Minolta SPAD

We’ve been measuring SPAD successfully for 8 months, but we have this persistent issues of showing a little more than double the ‘normal’ SPAD meter value (SPAD shows 45, we show 110, for example).  The correlation with Minolta SPAD values is excellent, but the raw values are always about double.  So last week, we tried to get to the bottom of this.  First, what is SPAD?  It measures absorbance through a leaf at two wavelengths: 650 (red) and 940 (infrared) (see here for Minolta meter and description and here for manual).  To calculate SPAD, you have to take a blank value (no leaf) as a baseline.  If we call the blank absorbance 650 and 940 and the leaf absorbance 650′ and 940′ respectively, then you calculate SPAD in the following way:

SPAD = Log ( 940′ / 940) / (650′ / 650 )

So, we tried getting these values using a normal spectrometer – surely that would give us Minolta-esque SPAD values… but no!  It was consistent with our values (in the 130 range)… we tried many other things I won’t go into here (using Ln instead of Log, reducing lost light in the MultispeQ, etc etc) but kept getting the same answer.  Then Sebastian looked into the original SPAD manual from Minolta to confirm how they are calculating SPAD, and here’s the description:

The values obtained in steps 1 and 2 (940′, 940, 650′, and 650) are processed to calculate the SPAD value, which corresponds to the amount of chlorophyll present in the sample leaf.

In other words, they don’t say!!  Argh!  So who knows what they do or how they calculate it, but it sure seems that for some reason they are multiplying the actual value by some factor to get it to land in the 20 – 60 range.  So, we’ll do the same thing, and we’ll  have great, consistent SPAD values!

Finally, there’s actually immensely more to the calibration thing than I’ve mentioned here.  Once things have settled and we’re sure we’re not going to be changing things a lot more, I’ll document exactly what gets calibrated when and how in more detail.

Light Intensity PAR (Photosynthetically Active Radiation)

In order to measure Phi2 (photosynthetic efficiency), it’s important to have an accurate light sensor.  PAR is only the portion of the spectrum which plants can absorb – about 400nm – 700nm.  This is surprisingly tricky to measure!  There are many very good and accurate light meters available, like the TCS light sensor available as a breakout board from Adafruit.  However, their either measure too light (from 420 – 650) or too much in the case of the other TCS sensors (from 400 – 1200).  So decided to go with the TCS 34715, which has a broad range from 400 – 1200nm, then adding a hot mirror to eliminate any light from 700 – 1200nm.  This, combined with a tighter case design, resulted in a pretty accurate PAR sensor, which if you compare to LiCOR is currently within about 10% accuracy (LiCORs PAR sensor alone costs $500!).  Users can recalibrate the sensors if they change over time.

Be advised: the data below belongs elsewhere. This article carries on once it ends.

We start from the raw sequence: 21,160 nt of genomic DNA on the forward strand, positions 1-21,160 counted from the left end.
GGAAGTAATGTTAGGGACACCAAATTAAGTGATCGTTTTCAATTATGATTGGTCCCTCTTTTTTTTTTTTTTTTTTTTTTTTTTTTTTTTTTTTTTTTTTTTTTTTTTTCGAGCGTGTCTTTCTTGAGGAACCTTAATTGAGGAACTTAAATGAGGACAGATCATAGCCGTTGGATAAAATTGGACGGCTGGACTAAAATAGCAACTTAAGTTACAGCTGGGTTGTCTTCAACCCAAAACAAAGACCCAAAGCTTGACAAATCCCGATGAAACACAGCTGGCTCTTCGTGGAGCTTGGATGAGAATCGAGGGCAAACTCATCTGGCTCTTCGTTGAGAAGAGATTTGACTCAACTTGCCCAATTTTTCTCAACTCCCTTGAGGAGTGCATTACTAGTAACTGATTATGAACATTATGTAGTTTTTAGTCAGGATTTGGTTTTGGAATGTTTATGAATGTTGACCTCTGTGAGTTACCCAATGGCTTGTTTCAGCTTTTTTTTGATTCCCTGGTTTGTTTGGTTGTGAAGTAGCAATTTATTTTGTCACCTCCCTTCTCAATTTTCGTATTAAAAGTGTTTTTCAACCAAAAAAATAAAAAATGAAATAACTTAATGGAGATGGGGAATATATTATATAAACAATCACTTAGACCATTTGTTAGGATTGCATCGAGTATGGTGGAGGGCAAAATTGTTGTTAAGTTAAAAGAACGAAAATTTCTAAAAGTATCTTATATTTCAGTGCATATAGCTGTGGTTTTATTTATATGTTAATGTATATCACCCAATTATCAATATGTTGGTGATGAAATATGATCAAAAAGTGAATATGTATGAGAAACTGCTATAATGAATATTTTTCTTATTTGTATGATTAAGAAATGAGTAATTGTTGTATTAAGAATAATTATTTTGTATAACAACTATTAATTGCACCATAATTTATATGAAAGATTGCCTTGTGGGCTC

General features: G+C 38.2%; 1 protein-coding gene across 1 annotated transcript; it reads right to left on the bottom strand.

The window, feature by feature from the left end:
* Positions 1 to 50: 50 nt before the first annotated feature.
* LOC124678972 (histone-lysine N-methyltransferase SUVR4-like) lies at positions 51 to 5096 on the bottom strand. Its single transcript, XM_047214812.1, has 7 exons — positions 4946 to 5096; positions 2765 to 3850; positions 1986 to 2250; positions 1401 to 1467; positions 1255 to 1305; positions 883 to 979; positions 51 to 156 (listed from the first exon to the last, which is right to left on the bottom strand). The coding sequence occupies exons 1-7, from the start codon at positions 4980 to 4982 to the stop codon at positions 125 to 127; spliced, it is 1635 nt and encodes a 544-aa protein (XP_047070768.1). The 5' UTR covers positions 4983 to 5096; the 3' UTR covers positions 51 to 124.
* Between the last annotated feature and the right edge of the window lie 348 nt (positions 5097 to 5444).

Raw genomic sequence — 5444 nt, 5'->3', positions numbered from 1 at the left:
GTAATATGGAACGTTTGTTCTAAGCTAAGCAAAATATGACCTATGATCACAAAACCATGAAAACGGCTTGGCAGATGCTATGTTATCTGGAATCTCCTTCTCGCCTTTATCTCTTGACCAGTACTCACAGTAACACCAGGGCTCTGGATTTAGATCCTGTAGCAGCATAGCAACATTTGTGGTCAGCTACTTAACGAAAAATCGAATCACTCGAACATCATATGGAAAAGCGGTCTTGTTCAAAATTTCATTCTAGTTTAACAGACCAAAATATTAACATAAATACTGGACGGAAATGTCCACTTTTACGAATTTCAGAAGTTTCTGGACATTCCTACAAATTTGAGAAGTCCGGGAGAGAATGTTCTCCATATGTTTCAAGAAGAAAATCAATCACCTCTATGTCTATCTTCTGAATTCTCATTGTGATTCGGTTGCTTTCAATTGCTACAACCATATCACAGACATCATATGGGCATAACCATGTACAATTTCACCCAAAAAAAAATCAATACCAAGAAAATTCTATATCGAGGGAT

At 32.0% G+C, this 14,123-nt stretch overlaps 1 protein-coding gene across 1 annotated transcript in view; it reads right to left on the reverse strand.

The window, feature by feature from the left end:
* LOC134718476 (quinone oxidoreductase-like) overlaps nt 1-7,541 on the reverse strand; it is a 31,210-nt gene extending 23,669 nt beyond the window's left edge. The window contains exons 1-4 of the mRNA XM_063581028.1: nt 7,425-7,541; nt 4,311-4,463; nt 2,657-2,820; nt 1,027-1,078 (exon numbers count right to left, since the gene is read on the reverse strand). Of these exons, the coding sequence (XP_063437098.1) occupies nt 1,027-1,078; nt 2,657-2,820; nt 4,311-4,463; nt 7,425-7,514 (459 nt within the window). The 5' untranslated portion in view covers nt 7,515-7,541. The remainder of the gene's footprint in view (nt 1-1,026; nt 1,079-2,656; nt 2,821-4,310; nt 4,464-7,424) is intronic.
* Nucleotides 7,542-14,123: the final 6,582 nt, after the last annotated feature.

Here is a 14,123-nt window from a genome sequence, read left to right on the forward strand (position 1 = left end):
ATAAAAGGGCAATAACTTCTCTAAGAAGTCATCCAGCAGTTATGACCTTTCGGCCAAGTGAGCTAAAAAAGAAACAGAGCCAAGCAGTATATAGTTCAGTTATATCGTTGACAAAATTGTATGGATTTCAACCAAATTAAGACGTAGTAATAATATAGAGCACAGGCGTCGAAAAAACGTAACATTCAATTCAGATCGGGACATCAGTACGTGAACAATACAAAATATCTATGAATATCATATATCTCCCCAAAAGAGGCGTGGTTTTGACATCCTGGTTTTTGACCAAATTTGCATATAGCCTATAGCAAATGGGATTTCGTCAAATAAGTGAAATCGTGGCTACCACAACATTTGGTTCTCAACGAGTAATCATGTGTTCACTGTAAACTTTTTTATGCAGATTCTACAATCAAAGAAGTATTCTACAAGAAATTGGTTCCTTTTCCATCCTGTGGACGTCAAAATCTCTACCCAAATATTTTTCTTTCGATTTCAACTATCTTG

Using the MultispeQ with the Chrome app

Our initial idea for using a MultispeQ fluoromoter was an Android app, so that people can use the device in the field.  However, we quickly realized that we also needed a desktop solution so we began working on a Chrome app.  Now, 76 commits later, we almost have a version, we feel comfortable with, so you can use it.  The developer version is on Github (https://github.com/Photosynq/PhotosynQ-ChromeApp).  We spent a lot of time on the UI, to make it as easy as possible to work with the app. It not only includes measurements, but also the tools to give you the ability to design your own measurement and programming little code snippets called macros to evaluate your measurements. Right now we are trying to finish the help section, the script generator and the missing communication pieces with the database. And of cause, we are trying to catch as many bugs as possible before the first release. Almost a 1000 test measurements have been done with the very early units and saved to our website, using the chrome and the android app. We’d like to thank everyone testing the software at this very early stage and helping us improving it.      — Sebastian

Here’s some key features in the Chrome app (also see images below):

  • Taking measurements for projects, including user specific answers.
  • Selecting measurement protocols available from photosynq and run them.
  • Using the console to communicate with the device if you’re getting an expert
  • Manual control for instant measurements, recording environmental parameters with just one click.
  • Drag ‘n drop tool to build measurement scripts
  • Programming tool to build macros to evaluate measurements
  • Data viewer to look at locally saved data.
  • Measurement and image caching for offline work
  • Project preview
  • User sign in Notification log
  • Location service Device information
Chrome App displaying a project we created for the maker faire. Project includes directions to user, user questions, and what measurements will be taken
This is the PhotosynQ macro creation tool. Use simple Javascript to calculate values from a detector response. We use this to calculate fv/fm, but you could use it to calculate most anything.
This is the Protocol creation tool. Instead of writing raw JSON code to tell the MultispeQ when and how to flash lights or read sensors, we put together this drag and drop tool to simplify your life (and reduce errors). It also tells you when inputs are out of range or incorrectly formatted.

 

Other News

  • We’re redesigning the Android App to be more user friendly and faster, especially for breeders and those performing hundreds of measurements per day
  • Expect to see a complete redesign of the website, and the merging of our database site and landing page.  Finally, we’ll have a coherent face to present to the world – thanks Venturit!
  • We’re hiring Geoff Rhodes to manage the assembly and shipping of MultispeQs to beta testers and collaborators.  He’s also going to be working on calibrating devices and developing new methods.  Expect to hear more from him in the future.  Also, we’ve had Jake Nuremberg and Chris Zatske working on the project, and we’ve added all these fells to our collaborators page if you want details on their awesomeness.
Chris Zatske, conqueror of the DP2006-3 pick and place machine
Jake Nuremberg, master of the Rostock Max V2 Delta 3D printer
Geoff Rhodes is new to the team but we can already tell he’s in it to win it!